German airline Lufthansa founded 1,300 flights on Thursday due to thousands of flight attendants on strike.
The UFO, the airline's trade union, said in a statement that the strike was inevitable because both the airline and the flight attendants failed to find common ground in the labor negotiations.
NPR reports that the strike affects 180,000 passengers.
"Lufthansa and the union representing the flight attendants have been at odds for several months over the union's legal status, and a last-minute attempt by the airline to stop the strike failed after a Frankfurt court affirmed that the walkout was legal," NPR's Rob Schmitz to the station's Newscast Unit Thursday.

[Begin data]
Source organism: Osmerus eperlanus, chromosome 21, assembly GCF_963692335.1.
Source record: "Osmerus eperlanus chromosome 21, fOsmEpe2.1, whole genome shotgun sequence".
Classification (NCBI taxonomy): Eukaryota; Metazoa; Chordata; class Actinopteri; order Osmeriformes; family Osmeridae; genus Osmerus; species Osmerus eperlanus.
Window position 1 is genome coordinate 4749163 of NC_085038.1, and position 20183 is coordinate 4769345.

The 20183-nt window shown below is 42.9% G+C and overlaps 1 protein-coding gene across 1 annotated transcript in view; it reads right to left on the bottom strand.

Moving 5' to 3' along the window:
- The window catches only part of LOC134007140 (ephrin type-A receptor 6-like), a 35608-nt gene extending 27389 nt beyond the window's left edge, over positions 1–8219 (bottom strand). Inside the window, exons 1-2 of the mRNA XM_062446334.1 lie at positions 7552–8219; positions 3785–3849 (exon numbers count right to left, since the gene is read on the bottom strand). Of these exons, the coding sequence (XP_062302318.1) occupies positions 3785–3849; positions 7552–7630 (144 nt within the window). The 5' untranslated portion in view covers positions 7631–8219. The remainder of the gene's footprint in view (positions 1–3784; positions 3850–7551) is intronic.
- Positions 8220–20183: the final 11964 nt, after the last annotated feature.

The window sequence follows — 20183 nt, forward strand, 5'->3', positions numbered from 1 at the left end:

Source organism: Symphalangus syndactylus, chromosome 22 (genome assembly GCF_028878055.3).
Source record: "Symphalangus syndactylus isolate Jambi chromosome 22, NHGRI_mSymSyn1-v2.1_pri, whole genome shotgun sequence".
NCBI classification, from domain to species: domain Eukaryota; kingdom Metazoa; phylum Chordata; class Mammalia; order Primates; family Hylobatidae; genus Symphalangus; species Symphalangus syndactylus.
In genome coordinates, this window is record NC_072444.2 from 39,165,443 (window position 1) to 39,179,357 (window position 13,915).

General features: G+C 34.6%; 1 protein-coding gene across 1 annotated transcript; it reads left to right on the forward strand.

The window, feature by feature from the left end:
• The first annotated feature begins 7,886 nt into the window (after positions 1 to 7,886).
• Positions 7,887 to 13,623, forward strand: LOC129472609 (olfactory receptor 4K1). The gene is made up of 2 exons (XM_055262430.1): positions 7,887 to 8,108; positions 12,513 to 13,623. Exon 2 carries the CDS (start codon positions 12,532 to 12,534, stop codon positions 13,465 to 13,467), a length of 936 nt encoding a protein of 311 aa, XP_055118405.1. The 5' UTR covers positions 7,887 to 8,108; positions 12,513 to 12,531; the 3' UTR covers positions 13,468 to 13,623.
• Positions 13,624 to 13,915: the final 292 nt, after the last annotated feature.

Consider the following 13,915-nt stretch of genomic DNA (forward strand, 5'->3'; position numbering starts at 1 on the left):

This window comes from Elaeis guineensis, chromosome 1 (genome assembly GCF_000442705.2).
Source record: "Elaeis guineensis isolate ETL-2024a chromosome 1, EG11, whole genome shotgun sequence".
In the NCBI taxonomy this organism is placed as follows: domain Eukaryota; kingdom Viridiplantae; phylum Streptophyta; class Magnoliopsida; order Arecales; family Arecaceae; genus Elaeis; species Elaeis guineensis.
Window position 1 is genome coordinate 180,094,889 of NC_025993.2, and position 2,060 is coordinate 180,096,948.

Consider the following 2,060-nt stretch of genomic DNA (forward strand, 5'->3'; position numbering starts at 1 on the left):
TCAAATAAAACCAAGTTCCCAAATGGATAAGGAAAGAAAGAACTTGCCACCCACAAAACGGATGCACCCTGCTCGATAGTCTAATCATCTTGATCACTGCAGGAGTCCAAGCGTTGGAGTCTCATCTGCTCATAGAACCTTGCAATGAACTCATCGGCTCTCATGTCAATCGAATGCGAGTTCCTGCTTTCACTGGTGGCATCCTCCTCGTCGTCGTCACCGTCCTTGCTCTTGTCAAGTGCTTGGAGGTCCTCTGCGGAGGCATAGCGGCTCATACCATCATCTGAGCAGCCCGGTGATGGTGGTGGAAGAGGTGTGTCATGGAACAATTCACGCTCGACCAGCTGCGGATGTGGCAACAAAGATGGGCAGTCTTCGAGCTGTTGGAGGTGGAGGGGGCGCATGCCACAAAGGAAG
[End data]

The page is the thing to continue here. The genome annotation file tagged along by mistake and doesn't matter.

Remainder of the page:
Local Germany, an English-language German publication, also reported that Lufthansa was forced to "scrape 700 flights on Thursday and some 600 on Friday," adding that while the UFO had agreed to several calls this weekend, the strike would not be shortened.
Germany's largest airline issued a statement on Wednesday, criticizing the strike.
"The Independent Flight Attendant Organization (UFO) has asked cabin crew to go on strike for two days November 7 and 8," the company said in the statement.
"Lufthansa condemns the strike call in the strongest possible terms. Affected passengers were transferred to other flights for free." of train vouchers. Please find more information on re-booking and care costs here: https://t.co/gAMBf1[ads1]DB2Y pic.twitter.com/py1gydL8D9
– Lufthansa (@lufthansa) November 7, 2019